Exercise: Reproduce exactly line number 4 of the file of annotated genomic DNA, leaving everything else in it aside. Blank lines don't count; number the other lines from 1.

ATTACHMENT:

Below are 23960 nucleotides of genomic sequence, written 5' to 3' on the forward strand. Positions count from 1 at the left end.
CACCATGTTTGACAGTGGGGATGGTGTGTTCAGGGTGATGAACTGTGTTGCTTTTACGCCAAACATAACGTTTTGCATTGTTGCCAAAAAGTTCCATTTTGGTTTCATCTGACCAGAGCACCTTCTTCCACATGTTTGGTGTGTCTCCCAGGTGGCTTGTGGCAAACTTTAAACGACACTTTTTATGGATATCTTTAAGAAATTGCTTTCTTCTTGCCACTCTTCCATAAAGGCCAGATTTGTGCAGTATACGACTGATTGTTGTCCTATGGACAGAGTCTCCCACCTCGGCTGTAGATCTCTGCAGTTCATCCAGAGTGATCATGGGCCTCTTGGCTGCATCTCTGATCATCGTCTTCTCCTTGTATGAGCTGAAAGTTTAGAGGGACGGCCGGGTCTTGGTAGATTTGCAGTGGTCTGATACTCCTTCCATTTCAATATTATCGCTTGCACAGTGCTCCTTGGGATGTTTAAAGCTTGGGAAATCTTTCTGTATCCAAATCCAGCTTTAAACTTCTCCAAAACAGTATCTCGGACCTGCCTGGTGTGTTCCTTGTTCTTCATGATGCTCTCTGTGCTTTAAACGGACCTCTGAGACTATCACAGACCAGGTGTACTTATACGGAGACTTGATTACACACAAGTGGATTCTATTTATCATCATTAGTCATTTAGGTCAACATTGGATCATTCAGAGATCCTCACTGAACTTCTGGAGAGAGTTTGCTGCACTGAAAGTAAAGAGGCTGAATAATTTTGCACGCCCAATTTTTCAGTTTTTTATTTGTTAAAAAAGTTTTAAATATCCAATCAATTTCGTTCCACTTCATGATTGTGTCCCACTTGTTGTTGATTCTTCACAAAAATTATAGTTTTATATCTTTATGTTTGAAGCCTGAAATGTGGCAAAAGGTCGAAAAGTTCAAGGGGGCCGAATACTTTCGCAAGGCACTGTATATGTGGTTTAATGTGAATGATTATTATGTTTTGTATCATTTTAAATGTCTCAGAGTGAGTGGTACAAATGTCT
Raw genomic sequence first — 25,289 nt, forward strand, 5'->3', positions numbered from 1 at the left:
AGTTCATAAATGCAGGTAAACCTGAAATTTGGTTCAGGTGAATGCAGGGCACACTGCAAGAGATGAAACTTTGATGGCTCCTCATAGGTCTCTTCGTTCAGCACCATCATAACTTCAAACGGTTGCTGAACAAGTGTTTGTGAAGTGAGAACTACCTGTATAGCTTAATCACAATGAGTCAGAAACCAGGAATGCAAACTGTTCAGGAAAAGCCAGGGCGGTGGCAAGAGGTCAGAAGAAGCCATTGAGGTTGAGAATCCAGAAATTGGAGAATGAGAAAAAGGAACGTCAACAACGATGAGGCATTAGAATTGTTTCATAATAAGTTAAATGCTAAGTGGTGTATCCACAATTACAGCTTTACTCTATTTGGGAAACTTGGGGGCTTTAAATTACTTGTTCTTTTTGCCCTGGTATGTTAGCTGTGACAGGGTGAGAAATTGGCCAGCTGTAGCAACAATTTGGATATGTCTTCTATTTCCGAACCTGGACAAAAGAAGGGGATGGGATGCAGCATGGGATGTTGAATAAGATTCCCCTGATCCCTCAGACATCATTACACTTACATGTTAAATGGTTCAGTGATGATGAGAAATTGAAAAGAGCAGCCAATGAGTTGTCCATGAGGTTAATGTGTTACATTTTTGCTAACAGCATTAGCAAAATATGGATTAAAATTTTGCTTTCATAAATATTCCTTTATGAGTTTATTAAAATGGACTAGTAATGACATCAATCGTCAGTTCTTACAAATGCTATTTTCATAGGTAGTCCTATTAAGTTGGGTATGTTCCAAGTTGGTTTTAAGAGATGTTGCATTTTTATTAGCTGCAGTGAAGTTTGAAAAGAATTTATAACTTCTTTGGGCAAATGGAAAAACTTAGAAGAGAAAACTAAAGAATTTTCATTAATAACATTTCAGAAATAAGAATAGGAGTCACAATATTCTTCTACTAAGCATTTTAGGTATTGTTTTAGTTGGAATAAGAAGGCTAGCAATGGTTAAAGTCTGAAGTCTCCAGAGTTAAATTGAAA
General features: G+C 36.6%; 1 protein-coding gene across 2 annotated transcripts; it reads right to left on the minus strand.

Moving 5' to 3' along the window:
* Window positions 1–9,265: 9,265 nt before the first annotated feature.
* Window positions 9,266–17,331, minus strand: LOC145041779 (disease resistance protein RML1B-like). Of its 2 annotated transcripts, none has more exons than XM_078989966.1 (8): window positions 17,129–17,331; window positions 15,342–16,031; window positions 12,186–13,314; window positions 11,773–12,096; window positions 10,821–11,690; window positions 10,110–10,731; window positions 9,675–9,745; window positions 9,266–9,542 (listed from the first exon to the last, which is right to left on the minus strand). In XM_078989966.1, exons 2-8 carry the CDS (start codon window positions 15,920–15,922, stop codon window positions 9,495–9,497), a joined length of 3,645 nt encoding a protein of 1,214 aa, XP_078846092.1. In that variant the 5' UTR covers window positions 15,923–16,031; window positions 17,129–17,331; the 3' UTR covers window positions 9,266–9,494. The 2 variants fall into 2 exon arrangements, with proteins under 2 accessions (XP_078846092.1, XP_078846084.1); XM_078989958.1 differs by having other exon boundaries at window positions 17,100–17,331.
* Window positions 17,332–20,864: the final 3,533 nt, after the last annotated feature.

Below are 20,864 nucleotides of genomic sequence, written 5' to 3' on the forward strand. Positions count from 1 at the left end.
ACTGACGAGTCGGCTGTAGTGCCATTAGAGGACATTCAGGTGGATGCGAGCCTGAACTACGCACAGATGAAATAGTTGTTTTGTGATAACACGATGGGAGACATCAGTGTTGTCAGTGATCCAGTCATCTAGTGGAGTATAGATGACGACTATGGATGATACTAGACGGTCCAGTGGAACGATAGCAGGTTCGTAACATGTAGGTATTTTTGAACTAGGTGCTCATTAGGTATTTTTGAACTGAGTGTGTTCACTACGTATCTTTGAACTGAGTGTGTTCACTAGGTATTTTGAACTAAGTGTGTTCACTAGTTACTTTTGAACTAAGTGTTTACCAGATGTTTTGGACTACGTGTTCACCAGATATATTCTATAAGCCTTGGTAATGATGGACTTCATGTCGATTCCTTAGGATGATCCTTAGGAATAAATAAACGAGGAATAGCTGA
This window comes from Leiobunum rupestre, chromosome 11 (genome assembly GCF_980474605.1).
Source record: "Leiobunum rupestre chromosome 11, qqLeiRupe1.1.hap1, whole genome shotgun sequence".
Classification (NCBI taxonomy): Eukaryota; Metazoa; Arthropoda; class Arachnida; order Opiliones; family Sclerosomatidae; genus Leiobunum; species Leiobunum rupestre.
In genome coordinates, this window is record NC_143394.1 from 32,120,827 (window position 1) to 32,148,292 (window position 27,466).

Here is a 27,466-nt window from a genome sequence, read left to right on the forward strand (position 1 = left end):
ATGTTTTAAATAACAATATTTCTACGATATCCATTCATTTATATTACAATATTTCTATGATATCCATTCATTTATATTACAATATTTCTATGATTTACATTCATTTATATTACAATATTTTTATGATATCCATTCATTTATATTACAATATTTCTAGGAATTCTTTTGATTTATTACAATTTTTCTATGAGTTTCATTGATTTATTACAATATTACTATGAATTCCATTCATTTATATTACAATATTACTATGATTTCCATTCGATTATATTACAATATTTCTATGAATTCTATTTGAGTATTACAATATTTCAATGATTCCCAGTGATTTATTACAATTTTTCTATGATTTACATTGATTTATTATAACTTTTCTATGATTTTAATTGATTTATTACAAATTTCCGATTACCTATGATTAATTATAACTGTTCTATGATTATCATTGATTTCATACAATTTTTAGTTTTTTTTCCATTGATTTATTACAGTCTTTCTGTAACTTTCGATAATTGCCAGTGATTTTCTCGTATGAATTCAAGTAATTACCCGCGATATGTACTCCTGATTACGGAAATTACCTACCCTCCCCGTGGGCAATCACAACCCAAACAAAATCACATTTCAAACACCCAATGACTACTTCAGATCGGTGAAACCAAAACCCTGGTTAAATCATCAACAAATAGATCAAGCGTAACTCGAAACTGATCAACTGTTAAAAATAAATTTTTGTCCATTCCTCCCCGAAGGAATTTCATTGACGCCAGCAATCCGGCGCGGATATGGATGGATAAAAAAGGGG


AGTTCATAAATGCAGGTAAACCTGAAATTTGGTTCAGGTGAATGCAGGGCACACTGCAAGAGATGAAACTTTGATGGCTCCTCATAGGTCTCTTCGTTCAGCACCATCATAACTTCAAACGGTTGCTGAACAAGTGTTTGTGAAGTGAGAACTACCTGTATAGCTTAATCACAATGAGTCAGAAACCAGGAATGCAAACTGTTCAGGAAAAGCCAGGGCGGTGGCAAGAGGTCAGAAGAAGCCATTGAGGTTGAGAATCCAGAAATTGGAGAATGAGAAAAAGGAACGTCAACAACGATGAGGCATTAGAATTGTTTCATAATAAGTTAAATGCTAAGTGGTGTATCCACAATTACAGCTTTACTCTATTTGGGAAACTTGGGGGCTTTAAATTACTTGTTCTTTTTGCCCTGGTATGTTAGCTGTGACAGGGTGAGAAATTGGCCAGCTGTAGCAACAATTTGGATATGTCTTCTATTTCCGAACCTGGACAAAAGAAGGGGATGGGATGCAGCATGGGATGTTGAATAAGATTCCCCTGATCCCTCAGACATCATTACACTTACATGTTAAATGGTTCAGTGATGATGAGAAATTGAAAAGAGCAGCCAATGAGTTGTCCATGAGGTTAATGTGTTACATTTTTGCTAACAGCATTAGCAAAATATGGATTAAAATTTTGCTTTCATAAATATTCCTTTATGAGTTTATTAAAATGGACTAGTAATGACATCAATCGTCAGTTCTTACAAATGCTATTTTCATAGGTAGTCCTATTAAGTTGGGTATGTTCCAAGTTGGTTTTAAGAGATGTTGCATTTTTATTAGCTGCAGTGAAGTTTGAAAAGAATTTATAACTTCTTTGGGCAAATGGAAAAACTTAGAAGAGAAAACTAAAGAATTTTCATTAATAACATTTCAGAAATAAGAATAGGAGTCACAATATTCTTCTACTAAGCATTTTAGGTATTGTTTTAGTTGGAATAAGAAGGCTAGCAATGGTTAAAGTCTGAAGTCTCCAGAGTTAAATTGAAA